Safety was also demonstrated by Puppo et al. who reported a very low rate of complications after 1,000 cases were performed with bipolar technology (46). Pathologic analysis of specimens is essential for the correct assignment of tumour grade and stage. Wang et al. were the first group who reported the usage of bipolar TURBT and compared 11 patients who underwent bipolar TURBT with a matched cohort of 11 patients who underwent monopolar TURBT. Although tissue chips were smaller due to smaller bipolar resection loop, there was no difference in the degree of cautery artefact between the two groups, and a proper diagnosis was achieved in all cases (47). Yang et al. also showed no difference in the grade of thermal damage between the two groups (48). Venkatramani et al. reported a significantly lower incidence of cautery artefact in the bipolar arm in their large, prospective randomised trial (25% vs. 46.7%, P=0.0096) (49).
There was also less decline in postoperative haemoglobin and shorter duration of catheterization in the bipolar TURBT group (48). Furthermore, reducing the power settings to 50-W cutting and 40-W coagulation may reduce the incidence of ONR and bladder perforation to negligible risk while still maintaining diagnostic and therapeutic efficacy (50). These findings were supported by prospective studies. Equivalence was demonstrated between the two techniques in terms of complications including thermal effects, ONR, bladder perforation, postoperative haemoglobin and sodium levels (49,51,52). Xishuang et al. compared outcomes among monopolar, plasmakinetic (bipolar), and holmium laser in the management of NMIBC. Bipolar and holmium laser groups had significantly decreased the occurrence of ONR, bladder perforation, bladder irritation, postoperative irrigation, catheterisation time, and hospitalisation time without difference in recurrence rates at 2 years (53).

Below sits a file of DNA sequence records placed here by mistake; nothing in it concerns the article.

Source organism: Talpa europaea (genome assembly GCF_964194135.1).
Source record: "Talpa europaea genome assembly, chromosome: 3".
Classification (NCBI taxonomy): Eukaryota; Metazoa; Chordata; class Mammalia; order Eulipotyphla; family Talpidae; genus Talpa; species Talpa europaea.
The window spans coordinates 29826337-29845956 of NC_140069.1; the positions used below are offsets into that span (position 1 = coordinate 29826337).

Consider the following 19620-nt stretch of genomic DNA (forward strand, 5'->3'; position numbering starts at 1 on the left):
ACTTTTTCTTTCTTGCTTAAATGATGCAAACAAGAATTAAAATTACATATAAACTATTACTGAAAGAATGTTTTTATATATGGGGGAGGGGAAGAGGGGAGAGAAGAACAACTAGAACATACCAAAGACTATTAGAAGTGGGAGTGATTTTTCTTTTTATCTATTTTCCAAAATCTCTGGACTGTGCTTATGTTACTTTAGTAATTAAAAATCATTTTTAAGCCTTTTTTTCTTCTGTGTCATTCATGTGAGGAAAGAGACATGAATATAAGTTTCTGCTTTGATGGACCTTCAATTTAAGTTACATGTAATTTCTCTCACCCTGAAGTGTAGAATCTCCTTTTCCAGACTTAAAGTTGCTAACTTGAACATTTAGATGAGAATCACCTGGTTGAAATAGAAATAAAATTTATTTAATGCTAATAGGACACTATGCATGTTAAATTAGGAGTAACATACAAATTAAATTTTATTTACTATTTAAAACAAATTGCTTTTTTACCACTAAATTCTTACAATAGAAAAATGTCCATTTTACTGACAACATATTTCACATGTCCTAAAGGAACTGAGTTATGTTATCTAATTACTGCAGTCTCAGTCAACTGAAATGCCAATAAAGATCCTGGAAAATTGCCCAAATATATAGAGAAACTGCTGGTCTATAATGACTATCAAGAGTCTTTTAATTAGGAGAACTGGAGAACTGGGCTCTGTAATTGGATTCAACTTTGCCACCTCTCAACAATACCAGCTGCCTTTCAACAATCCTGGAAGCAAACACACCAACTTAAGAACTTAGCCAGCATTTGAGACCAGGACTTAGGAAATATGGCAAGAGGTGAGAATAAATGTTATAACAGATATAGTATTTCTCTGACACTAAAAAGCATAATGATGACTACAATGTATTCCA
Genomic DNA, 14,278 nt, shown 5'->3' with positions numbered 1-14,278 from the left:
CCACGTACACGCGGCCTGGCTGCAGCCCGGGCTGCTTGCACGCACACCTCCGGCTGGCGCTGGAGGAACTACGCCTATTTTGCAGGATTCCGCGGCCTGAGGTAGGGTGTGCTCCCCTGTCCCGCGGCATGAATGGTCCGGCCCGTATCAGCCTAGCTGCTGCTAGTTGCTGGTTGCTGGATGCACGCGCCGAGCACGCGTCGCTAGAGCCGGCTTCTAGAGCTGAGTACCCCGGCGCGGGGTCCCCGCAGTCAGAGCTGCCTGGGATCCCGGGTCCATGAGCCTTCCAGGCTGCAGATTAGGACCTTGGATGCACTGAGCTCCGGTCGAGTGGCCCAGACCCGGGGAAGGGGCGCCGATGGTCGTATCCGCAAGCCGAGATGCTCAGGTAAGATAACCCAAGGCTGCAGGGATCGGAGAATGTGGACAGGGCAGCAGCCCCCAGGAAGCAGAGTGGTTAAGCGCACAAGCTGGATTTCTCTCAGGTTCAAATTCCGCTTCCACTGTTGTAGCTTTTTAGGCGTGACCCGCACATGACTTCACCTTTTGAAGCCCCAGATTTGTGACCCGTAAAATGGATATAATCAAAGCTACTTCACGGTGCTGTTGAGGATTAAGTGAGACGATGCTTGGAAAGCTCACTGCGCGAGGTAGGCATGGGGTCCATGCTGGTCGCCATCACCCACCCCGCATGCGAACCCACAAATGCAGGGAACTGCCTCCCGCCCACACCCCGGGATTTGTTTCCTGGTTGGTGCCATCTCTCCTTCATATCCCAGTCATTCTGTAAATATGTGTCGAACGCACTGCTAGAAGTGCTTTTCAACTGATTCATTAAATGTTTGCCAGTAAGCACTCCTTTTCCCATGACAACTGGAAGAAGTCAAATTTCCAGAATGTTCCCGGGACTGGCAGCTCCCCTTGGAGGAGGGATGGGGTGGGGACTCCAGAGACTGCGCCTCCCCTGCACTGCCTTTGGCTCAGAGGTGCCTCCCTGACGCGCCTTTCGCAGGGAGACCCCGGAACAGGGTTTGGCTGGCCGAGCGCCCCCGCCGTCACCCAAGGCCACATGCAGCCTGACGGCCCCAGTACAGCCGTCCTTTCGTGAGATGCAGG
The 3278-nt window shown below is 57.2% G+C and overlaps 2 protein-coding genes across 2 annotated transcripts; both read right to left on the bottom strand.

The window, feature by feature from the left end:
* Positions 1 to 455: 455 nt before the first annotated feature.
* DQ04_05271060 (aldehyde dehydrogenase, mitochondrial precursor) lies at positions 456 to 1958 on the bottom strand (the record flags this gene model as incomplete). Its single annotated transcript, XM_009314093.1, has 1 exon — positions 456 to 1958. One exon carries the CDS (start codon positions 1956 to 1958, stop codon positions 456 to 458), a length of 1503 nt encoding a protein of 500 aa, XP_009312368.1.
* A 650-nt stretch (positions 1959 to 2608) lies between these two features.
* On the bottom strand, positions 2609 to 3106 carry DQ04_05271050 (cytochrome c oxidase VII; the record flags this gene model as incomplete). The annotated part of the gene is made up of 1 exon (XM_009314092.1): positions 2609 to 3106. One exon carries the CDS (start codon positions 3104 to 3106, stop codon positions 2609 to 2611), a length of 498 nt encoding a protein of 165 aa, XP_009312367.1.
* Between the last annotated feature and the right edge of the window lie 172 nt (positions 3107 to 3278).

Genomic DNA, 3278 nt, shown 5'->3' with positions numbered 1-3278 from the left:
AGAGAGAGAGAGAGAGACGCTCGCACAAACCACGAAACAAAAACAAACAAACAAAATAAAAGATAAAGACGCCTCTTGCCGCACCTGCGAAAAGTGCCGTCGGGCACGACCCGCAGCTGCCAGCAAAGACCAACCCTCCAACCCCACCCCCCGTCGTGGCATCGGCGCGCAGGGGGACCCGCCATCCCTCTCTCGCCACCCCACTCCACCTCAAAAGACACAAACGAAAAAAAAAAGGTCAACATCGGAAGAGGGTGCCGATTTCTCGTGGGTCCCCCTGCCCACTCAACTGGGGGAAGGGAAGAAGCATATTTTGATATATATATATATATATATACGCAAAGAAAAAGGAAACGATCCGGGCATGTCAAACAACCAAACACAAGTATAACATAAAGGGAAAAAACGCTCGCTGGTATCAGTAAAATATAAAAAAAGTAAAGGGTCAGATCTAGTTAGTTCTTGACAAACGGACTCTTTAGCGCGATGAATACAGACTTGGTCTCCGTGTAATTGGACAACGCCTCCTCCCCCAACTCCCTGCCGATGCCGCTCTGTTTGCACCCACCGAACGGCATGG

A recent meta-analysis including six RCTs found bipolar TURBT to be associated with shorter operative time, less blood loss, shorter catheterization time, decreased ONR, and bladder perforation in comparison to traditional monopolar procedures. In addition, a decreased rate of tumour recurrence was noted at 2 years (54). While the physiologic mechanisms of some of these results are unclear, little question remains regarding the safety profile of bipolar resection for bladder cancer. Teoh et al. conducted an RCT on monopolar versus bipolar TURBT. They found that bipolar TURBT was also significantly associated with higher rate of detrusor muscle sampling (55). Although the evidence is still controversial, bipolar TURBT appears to offer at least equivalent, if not superior, in a number of perioperative parameters and pathological outcomes.